Time to replace rim?

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bgnukem
Posts: 569
Joined: 20 Dec 2010, 5:21pm

Re: Time to replace rim?

Postby bgnukem » 7 Jan 2021, 1:31pm

I've found my rims to start deforming at around 0.8mm thickness, and also some Mavic rims measuring 1.0mm thick when new!

Typical initial thickness of the rims I've bought and used over the last 10y or so has been 1.4mm maximum, so there's not much wear allowance and this problem can creep up on you during winter riding with the abrasive mud, salt and grit all over the roads....

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Mick F
Spambuster
Posts: 50688
Joined: 7 Jan 2007, 11:24am
Location: Tamar Valley, Cornwall

Re: Time to replace rim?

Postby Mick F » 7 Jan 2021, 3:17pm

Sweep wrote:
Mick F wrote:
Sweep wrote:Do you have a link?
This is mine.
https://www.rolsontools.com/product/diamond-gauge/
There's no way on God's Earth that I paid that! :lol:

£3ish from Toolzone in Plymouth. They don't list it now though.

thanks for looking Mick - explains why I couldn't find it.
eBay?
£3.99 with free postage.
Item location: Maidenhead.
https://www.ebay.co.uk/itm/Jeweller-Sto ... %3A2334524
Mick F. Cornwall

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Sweep
Posts: 6876
Joined: 20 Oct 2011, 4:57pm
Location: London

Re: Time to replace rim?

Postby Sweep » 7 Jan 2021, 3:20pm

Mick F wrote:
Sweep wrote:
Mick F wrote:This is mine.
https://www.rolsontools.com/product/diamond-gauge/
There's no way on God's Earth that I paid that! :lol:

£3ish from Toolzone in Plymouth. They don't list it now though.

thanks for looking Mick - explains why I couldn't find it.
eBay?
£3.99 with free postage.
Item location: Maidenhead.
https://www.ebay.co.uk/itm/Jeweller-Sto ... %3A2334524

thanks mick
Sweep

mig
Posts: 2322
Joined: 19 Oct 2011, 9:39pm

Re: Time to replace rim?

Postby mig » 9 Jan 2021, 11:34am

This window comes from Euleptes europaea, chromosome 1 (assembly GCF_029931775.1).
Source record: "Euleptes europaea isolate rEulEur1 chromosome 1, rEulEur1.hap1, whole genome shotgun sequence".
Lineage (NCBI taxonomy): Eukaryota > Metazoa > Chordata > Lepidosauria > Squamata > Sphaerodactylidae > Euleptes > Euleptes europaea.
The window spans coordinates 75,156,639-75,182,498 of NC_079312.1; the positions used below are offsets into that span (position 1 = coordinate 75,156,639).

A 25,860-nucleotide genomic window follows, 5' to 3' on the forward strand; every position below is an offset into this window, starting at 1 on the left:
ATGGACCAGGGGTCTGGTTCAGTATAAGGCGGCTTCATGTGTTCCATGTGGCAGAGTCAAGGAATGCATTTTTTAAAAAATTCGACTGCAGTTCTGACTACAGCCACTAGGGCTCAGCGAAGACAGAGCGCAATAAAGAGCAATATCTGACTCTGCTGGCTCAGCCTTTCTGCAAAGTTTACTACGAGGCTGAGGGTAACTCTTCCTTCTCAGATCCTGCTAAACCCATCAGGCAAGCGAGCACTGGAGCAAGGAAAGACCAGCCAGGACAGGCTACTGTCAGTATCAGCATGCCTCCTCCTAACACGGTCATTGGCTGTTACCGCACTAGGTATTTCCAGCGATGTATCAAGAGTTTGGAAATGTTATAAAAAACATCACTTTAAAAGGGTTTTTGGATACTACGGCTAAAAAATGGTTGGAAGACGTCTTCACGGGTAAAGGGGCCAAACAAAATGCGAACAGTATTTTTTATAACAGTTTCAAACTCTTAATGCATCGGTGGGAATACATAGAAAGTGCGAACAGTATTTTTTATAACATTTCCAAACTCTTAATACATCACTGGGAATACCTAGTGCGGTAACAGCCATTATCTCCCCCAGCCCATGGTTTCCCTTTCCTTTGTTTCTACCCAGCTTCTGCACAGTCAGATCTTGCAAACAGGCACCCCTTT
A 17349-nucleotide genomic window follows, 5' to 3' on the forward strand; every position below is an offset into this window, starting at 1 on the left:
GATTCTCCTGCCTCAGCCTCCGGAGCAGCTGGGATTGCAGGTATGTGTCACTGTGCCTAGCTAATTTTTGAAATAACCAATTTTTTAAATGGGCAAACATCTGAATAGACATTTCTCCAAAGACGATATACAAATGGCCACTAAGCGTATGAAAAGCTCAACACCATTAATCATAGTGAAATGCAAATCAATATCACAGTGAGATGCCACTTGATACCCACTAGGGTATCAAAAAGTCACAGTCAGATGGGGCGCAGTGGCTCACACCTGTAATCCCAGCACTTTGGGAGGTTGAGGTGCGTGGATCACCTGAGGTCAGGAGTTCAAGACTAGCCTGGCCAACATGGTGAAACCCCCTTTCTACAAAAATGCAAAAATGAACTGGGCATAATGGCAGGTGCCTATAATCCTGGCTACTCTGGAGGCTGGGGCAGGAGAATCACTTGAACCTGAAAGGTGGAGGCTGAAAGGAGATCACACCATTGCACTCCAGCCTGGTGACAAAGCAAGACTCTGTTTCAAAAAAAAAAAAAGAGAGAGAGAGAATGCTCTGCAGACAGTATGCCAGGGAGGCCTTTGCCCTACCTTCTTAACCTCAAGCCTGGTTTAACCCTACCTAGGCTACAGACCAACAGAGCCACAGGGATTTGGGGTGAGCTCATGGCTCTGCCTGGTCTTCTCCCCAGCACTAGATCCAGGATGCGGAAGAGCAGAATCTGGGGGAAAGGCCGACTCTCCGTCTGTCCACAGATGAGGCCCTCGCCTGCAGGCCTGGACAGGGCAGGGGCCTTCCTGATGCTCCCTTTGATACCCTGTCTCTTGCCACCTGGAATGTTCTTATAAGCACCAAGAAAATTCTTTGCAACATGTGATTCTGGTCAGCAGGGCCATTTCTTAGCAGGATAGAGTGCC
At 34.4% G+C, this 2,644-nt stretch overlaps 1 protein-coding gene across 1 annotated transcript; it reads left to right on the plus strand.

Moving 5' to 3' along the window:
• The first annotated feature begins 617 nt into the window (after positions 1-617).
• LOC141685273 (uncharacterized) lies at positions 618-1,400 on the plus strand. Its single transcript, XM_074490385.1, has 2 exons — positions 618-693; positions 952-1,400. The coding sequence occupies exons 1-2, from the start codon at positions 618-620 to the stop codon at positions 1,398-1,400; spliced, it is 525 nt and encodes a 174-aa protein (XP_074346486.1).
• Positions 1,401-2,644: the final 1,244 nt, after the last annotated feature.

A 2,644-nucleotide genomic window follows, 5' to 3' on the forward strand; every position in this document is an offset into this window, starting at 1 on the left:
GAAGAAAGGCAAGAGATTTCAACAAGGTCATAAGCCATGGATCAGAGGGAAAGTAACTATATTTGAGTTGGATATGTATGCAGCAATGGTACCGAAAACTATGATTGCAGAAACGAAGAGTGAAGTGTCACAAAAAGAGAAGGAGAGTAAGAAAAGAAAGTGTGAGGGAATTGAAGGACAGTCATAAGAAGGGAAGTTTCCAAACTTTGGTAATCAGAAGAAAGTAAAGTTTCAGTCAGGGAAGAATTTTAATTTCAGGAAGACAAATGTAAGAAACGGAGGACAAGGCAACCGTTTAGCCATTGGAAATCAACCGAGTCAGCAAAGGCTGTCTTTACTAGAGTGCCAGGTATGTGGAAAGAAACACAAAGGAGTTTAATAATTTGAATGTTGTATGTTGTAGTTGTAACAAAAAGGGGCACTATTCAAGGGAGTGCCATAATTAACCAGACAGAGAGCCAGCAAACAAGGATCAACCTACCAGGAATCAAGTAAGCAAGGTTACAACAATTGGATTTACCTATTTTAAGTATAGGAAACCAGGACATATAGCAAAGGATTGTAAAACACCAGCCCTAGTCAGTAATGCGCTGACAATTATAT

do people tend to find that rims, generally, wear evenly? both side to side and around the rim?

what sort of pressure would a road type brake block apply to a rim?

i'm lucky in that fact that my rear wheels last longer in the winter as most of my miles are on fixed so i rarely use the back brake. i'd assume though that the drive side of the rear wheel wears more quickly as it's dirtier.

Brucey
Posts: 42272
Joined: 4 Jan 2012, 6:25pm

Re: Time to replace rim?

Postby Brucey » 9 Jan 2021, 11:59am

brake blocks have a coefficient of friction that is (very) approximately unity. So if you stop hard (about 0.5G) and you plus the bike weigh a certain amount then the pressure on the rim is going to be about half your bodyweight. The net load on the rim arising from tyre pressure is a lot more than that from rim brakes, but the latter is not so well distributed, and generates a fatigue component.

The fatigue stresses increase substantially (even when you are not braking hard) as soon as the rim is sufficiently worn (unevenly worn that is) that the braking action becomes uneven. If it gets to this stage then the remaining rim life (during braking) may be minutes or even seconds.

Rear rims tend to wear more on one side than the other, but it isn't always the same side, possibly varying depending on what kind of chain lube you use and how much of it ends up on the rim. I think it is most often the case that the drive side of the rim wears faster than the other side though.

Also if you use DP calipers the brake blocks don't behave identically on both sides; the brake block on the centre-pivoting arm tends to wear the same bit of the rim through the life of the brake block, whereas the one on the other side tends not to (the contact position of the brake block tends to move up the rim as the brake block wears). I have always assumed that this ought to make it more likely for the rim to wear out first on the RHS of the front wheel and the LHS of the rear wheel, but I don't know if that really happens or not.

cheers
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~~~~~~~~~~~~~~~~~~~~~~Brucey~~~~~~~~~~~~~~~~~~~~~~~~

pwa
Posts: 13683
Joined: 2 Oct 2011, 8:55pm

Re: Time to replace rim?

Postby pwa » 9 Jan 2021, 12:18pm